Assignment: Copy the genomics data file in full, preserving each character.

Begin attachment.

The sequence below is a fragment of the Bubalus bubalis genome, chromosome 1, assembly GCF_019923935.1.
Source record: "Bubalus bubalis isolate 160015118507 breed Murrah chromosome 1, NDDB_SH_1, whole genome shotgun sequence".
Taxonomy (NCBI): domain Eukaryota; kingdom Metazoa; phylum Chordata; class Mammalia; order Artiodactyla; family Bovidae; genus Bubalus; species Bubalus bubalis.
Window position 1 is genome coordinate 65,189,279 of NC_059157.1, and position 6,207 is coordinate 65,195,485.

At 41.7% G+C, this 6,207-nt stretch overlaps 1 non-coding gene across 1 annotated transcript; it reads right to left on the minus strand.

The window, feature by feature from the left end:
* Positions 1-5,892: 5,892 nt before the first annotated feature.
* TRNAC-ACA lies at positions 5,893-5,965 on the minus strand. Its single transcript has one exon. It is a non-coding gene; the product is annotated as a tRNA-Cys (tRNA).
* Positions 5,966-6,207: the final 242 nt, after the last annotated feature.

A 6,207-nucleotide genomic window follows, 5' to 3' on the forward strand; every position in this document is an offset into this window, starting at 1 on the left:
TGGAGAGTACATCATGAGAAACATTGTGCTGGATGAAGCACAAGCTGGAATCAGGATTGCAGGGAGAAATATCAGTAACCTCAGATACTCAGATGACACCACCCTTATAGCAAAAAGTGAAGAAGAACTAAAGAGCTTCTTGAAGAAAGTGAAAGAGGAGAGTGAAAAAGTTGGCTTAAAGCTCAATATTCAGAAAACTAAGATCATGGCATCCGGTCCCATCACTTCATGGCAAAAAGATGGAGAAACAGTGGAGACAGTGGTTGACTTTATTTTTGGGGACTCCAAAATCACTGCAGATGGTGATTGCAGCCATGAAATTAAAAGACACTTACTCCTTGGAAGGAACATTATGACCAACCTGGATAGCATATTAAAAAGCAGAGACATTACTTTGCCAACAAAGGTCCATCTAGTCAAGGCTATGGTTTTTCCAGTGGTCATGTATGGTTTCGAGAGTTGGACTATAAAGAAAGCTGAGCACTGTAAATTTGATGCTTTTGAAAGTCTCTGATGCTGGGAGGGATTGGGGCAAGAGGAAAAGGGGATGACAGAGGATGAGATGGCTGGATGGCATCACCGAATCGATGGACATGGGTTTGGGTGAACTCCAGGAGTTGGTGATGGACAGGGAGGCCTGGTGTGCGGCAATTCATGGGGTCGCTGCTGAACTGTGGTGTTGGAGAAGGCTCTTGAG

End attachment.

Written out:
The sequence below is a fragment of the Bubalus bubalis genome, chromosome 1, assembly GCF_019923935.1.
Source record: "Bubalus bubalis isolate 160015118507 breed Murrah chromosome 1, NDDB_SH_1, whole genome shotgun sequence".
Taxonomy (NCBI): domain Eukaryota; kingdom Metazoa; phylum Chordata; class Mammalia; order Artiodactyla; family Bovidae; genus Bubalus; species Bubalus bubalis.
Window position 1 is genome coordinate 65,189,279 of NC_059157.1, and position 6,207 is coordinate 65,195,485.

At 41.7% G+C, this 6,207-nt stretch overlaps 1 non-coding gene across 1 annotated transcript; it reads right to left on the minus strand.

The window, feature by feature from the left end:
* Positions 1-5,892: 5,892 nt before the first annotated feature.
* TRNAC-ACA lies at positions 5,893-5,965 on the minus strand. Its single transcript has one exon. It is a non-coding gene; the product is annotated as a tRNA-Cys (tRNA).
* Positions 5,966-6,207: the final 242 nt, after the last annotated feature.

A 6,207-nucleotide genomic window follows, 5' to 3' on the forward strand; every position in this document is an offset into this window, starting at 1 on the left:
TGGAGAGTACATCATGAGAAACATTGTGCTGGATGAAGCACAAGCTGGAATCAGGATTGCAGGGAGAAATATCAGTAACCTCAGATACTCAGATGACACCACCCTTATAGCAAAAAGTGAAGAAGAACTAAAGAGCTTCTTGAAGAAAGTGAAAGAGGAGAGTGAAAAAGTTGGCTTAAAGCTCAATATTCAGAAAACTAAGATCATGGCATCCGGTCCCATCACTTCATGGCAAAAAGATGGAGAAACAGTGGAGACAGTGGTTGACTTTATTTTTGGGGACTCCAAAATCACTGCAGATGGTGATTGCAGCCATGAAATTAAAAGACACTTACTCCTTGGAAGGAACATTATGACCAACCTGGATAGCATATTAAAAAGCAGAGACATTACTTTGCCAACAAAGGTCCATCTAGTCAAGGCTATGGTTTTTCCAGTGGTCATGTATGGTTTCGAGAGTTGGACTATAAAGAAAGCTGAGCACTGTAAATTTGATGCTTTTGAAAGTCTCTGATGCTGGGAGGGATTGGGGCAAGAGGAAAAGGGGATGACAGAGGATGAGATGGCTGGATGGCATCACCGAATCGATGGACATGGGTTTGGGTGAACTCCAGGAGTTGGTGATGGACAGGGAGGCCTGGTGTGCGGCAATTCATGGGGTCGCTGCTGAACTGTGGTGTTGGAGAAGGCTCTTGAG